Father willing to fight to keep Indian Peaks Charter School open | SkyHiNews.com

Father willing to fight to keep Indian Peaks Charter School open

Due to low enrollment, Indian Peaks Charter School won't open for the 2019-2020 school year, but the school's long-term future remains uncertain.
Eli Pace / epace@skyhinews.com

The closure of Indian Peaks Charter School in Granby is a heartbreaking scenario for Michael Schurer, a local business owner and father of a student who’s done well at the school.

After nearly 20 years in Grand County, Indian Peaks Charter School will not open for the 2019-2020 school year with the school’s leadership citing low enrollment as the reason.

Calls to the school are being met by a recording that announces the closure and expresses the upmost confidence in the East Grand School District, which has set the first day of school for Aug. 26.

As for Schurer, he is praying this won’t be the end of the small charter school that has helped his son so much. Over the phone, Shurer explained how his son struggled with ADD in more traditional school settings and was failing his classes before finding footing at Indian Peaks.

With the school’s individualized learning programs and skillful teachers, Schurer said he has seen a world of difference and watched his son raise his grades to the point he is now passing all his classes.

Hearing the school, which has got his son to pay attention, understand the course material and learn, wouldn’t have enough students for the 2019-20 school year, Schurer was devastated.

“I felt terrible,” he said of his reaction to the news. “It was a great disappointment because I was counting on them to continue the progress they had started with my son; I about cried.”

Schurer credits his son’s success at Indian Peaks to its teachers and director, Michelle Kennard, who took over in 2018. With Kennard at the helm, Schurer believes his son was on track to start making As and Bs soon, but the father’s now worried the closure could derail his son’s hard-fought progress.

A news release from the Colorado Charter School Institute explained how Indian Peaks opened in Granby in 2000 and has seen about 20-30 students each year over the last five years. That number dwindled to just 18 students last year, and the school was expecting about the same number this year.

Small public school districts serving fewer than 50 students receive funding for a minimum of 50 students by law, the release continued. However, CSI charter schools don’t have access to the same levels of funding when the charter schools serve fewer than 50 students, even though they are funded by taxpayers dollars and do not charge any tuition fees.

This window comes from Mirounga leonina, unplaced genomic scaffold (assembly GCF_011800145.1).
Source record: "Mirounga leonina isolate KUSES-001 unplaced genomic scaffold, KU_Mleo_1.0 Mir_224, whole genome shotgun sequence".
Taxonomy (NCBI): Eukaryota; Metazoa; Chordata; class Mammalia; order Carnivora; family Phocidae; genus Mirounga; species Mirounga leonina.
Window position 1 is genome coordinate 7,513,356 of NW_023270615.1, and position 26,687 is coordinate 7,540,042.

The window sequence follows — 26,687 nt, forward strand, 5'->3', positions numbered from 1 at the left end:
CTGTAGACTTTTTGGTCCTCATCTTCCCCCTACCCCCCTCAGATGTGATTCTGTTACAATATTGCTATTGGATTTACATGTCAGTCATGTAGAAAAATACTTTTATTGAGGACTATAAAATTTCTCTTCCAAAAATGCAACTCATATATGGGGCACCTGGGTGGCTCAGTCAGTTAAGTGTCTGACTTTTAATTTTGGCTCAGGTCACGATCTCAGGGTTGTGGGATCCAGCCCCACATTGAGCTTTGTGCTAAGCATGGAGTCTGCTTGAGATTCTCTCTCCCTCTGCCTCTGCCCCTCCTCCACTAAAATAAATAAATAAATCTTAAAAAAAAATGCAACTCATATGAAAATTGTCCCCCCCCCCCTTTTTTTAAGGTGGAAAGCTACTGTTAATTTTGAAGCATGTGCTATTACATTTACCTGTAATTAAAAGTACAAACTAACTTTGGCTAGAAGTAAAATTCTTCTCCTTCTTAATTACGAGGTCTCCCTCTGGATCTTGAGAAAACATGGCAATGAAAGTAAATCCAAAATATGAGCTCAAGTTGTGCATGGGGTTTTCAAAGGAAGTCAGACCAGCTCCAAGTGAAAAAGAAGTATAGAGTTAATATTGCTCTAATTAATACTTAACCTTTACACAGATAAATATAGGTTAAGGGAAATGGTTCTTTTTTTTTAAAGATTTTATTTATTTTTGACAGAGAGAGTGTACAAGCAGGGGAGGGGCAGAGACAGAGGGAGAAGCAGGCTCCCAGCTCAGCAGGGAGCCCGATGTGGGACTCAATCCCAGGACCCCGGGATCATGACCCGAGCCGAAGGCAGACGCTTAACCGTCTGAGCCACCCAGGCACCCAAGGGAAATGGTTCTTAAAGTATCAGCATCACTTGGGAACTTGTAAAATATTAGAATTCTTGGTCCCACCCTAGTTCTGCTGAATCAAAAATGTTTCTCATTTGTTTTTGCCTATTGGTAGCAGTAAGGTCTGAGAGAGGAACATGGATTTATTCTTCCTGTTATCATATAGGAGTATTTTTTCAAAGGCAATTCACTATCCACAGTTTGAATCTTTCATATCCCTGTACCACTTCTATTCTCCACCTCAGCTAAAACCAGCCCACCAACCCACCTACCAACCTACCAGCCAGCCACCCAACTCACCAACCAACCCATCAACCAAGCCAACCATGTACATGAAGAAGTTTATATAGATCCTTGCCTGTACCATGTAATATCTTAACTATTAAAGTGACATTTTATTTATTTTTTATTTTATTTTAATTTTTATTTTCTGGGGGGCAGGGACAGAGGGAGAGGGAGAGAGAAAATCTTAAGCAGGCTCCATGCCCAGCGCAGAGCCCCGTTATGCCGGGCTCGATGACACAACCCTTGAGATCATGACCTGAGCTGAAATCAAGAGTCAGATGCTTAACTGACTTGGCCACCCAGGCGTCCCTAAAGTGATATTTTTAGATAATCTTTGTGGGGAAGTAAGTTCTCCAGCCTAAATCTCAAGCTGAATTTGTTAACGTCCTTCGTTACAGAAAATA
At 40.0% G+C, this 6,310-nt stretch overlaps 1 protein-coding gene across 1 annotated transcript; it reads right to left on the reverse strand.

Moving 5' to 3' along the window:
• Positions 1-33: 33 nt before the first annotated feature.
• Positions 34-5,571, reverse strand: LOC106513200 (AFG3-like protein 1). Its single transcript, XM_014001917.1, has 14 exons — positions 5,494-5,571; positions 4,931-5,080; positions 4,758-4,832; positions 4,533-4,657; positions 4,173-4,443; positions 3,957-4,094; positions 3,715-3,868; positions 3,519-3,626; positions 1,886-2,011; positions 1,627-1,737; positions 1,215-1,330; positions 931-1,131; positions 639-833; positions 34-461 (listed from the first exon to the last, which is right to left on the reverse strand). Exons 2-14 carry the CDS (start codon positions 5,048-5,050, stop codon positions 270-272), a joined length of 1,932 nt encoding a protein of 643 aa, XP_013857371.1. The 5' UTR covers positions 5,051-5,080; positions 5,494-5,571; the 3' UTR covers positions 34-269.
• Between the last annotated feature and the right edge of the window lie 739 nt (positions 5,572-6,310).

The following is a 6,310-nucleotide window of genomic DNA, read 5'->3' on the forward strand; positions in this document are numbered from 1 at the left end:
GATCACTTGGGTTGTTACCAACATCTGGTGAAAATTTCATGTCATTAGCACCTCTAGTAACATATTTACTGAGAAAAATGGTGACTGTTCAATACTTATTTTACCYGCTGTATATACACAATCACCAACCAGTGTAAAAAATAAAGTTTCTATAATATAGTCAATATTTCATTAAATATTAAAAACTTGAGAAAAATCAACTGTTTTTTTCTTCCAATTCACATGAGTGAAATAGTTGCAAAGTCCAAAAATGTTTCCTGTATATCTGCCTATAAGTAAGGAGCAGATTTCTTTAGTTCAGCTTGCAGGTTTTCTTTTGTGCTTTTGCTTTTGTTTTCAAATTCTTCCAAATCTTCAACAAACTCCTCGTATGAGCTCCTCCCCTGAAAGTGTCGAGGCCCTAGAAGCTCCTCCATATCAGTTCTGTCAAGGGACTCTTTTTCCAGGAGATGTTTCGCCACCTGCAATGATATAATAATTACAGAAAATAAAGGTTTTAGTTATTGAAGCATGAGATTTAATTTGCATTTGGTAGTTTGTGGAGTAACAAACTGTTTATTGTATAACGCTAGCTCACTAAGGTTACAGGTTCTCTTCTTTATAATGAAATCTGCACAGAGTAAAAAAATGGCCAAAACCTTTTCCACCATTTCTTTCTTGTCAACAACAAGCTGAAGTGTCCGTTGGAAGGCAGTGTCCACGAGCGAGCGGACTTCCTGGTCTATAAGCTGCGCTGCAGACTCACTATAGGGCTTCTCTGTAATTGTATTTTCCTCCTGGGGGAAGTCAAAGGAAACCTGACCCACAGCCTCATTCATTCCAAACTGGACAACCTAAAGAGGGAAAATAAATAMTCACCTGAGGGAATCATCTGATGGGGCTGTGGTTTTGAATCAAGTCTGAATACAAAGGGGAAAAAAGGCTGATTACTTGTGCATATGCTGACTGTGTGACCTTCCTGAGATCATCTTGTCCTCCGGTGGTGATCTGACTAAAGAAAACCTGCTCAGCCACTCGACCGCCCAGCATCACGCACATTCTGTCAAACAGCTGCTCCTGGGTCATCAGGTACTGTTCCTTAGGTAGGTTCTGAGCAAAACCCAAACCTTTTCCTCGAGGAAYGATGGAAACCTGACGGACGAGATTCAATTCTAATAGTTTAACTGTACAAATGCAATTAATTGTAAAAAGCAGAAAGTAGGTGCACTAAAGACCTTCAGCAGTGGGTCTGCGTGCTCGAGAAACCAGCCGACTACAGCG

Because of low enrollment, Kennard and school’s board of directors made the tough decision to close for the 2019-20 school year and support their families in transitions to a new school, she said.

“Our primary concern are the children in this school and their families,” Kennard wrote in a letter to families with children at Indian Peaks. “Mr. (Frank) Reeves, superintendent of East Grand School District, has pledged to welcome and transition our students to ensure their success.”

As much as an educator takes pride in hearing how a school has helped a student grow, Kennard said that Indian Peaks knew in December that the school had to meet a minimum number of students, and that didn’t happen.

“When you have 18 kids and nine grade levels and the funding only allows you two or three full-time teachers, that spreads the teachers way too thin, and they can’t give a quality education to every student,” she said.

As for the prospect the school could return with a sudden surge in enrollment, Kennard said that can’t happen this year with the decision to close already made. However, she said the school could potentially reopen for the 2020-21 school year with “a strong parent group” to lead the effort.

“I believe with a very strong, dedicated parent group, it can happen,” Kennard said, adding that she knows CSI would want a charter school here if enrollment can support it.

Given the chance, Schurer would like to play a part in that effort.

“I would work with (some other parents) to help create that absolutely,” he said.

The East Grand School District owns the small red building that has housed Indian Peaks Charter School. Officials with the district said they do not currently have any plans for the space.

Reporter McKenna Harford contributed to this report.

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